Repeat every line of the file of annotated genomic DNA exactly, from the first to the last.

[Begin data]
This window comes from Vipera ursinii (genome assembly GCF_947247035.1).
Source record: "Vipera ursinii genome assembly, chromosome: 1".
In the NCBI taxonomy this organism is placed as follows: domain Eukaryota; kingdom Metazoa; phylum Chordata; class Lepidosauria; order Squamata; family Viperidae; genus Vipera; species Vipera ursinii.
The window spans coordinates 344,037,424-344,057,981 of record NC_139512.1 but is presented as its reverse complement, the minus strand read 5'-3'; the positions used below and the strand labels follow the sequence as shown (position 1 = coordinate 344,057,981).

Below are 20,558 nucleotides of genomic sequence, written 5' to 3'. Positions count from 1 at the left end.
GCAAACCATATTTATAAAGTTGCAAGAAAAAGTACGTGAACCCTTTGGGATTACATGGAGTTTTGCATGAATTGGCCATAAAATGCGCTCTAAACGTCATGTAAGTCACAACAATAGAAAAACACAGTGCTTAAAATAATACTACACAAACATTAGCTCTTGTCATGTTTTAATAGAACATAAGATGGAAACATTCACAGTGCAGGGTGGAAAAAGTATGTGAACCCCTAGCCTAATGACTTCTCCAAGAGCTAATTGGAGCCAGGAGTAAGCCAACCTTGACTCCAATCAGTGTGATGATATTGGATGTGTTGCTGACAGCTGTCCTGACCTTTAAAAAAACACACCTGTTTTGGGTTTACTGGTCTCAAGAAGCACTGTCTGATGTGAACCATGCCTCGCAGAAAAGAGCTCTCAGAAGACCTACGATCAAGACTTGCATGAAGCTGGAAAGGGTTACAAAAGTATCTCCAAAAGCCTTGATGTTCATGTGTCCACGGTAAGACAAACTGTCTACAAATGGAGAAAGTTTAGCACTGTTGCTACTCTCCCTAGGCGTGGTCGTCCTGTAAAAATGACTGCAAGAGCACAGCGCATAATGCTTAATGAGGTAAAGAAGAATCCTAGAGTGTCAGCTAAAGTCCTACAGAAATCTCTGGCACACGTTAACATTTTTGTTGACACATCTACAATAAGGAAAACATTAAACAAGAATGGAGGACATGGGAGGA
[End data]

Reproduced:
This window comes from Vipera ursinii (genome assembly GCF_947247035.1).
Source record: "Vipera ursinii genome assembly, chromosome: 1".
In the NCBI taxonomy this organism is placed as follows: domain Eukaryota; kingdom Metazoa; phylum Chordata; class Lepidosauria; order Squamata; family Viperidae; genus Vipera; species Vipera ursinii.
The window spans coordinates 344,037,424-344,057,981 of record NC_139512.1 but is presented as its reverse complement, the minus strand read 5'-3'; the positions used below and the strand labels follow the sequence as shown (position 1 = coordinate 344,057,981).

Below are 20,558 nucleotides of genomic sequence, written 5' to 3'. Positions count from 1 at the left end.
GCAAACCATATTTATAAAGTTGCAAGAAAAAGTACGTGAACCCTTTGGGATTACATGGAGTTTTGCATGAATTGGCCATAAAATGCGCTCTAAACGTCATGTAAGTCACAACAATAGAAAAACACAGTGCTTAAAATAATACTACACAAACATTAGCTCTTGTCATGTTTTAATAGAACATAAGATGGAAACATTCACAGTGCAGGGTGGAAAAAGTATGTGAACCCCTAGCCTAATGACTTCTCCAAGAGCTAATTGGAGCCAGGAGTAAGCCAACCTTGACTCCAATCAGTGTGATGATATTGGATGTGTTGCTGACAGCTGTCCTGACCTTTAAAAAAACACACCTGTTTTGGGTTTACTGGTCTCAAGAAGCACTGTCTGATGTGAACCATGCCTCGCAGAAAAGAGCTCTCAGAAGACCTACGATCAAGACTTGCATGAAGCTGGAAAGGGTTACAAAAGTATCTCCAAAAGCCTTGATGTTCATGTGTCCACGGTAAGACAAACTGTCTACAAATGGAGAAAGTTTAGCACTGTTGCTACTCTCCCTAGGCGTGGTCGTCCTGTAAAAATGACTGCAAGAGCACAGCGCATAATGCTTAATGAGGTAAAGAAGAATCCTAGAGTGTCAGCTAAAGTCCTACAGAAATCTCTGGCACACGTTAACATTTTTGTTGACACATCTACAATAAGGAAAACATTAAACAAGAATGGAGGACATGGGAGGA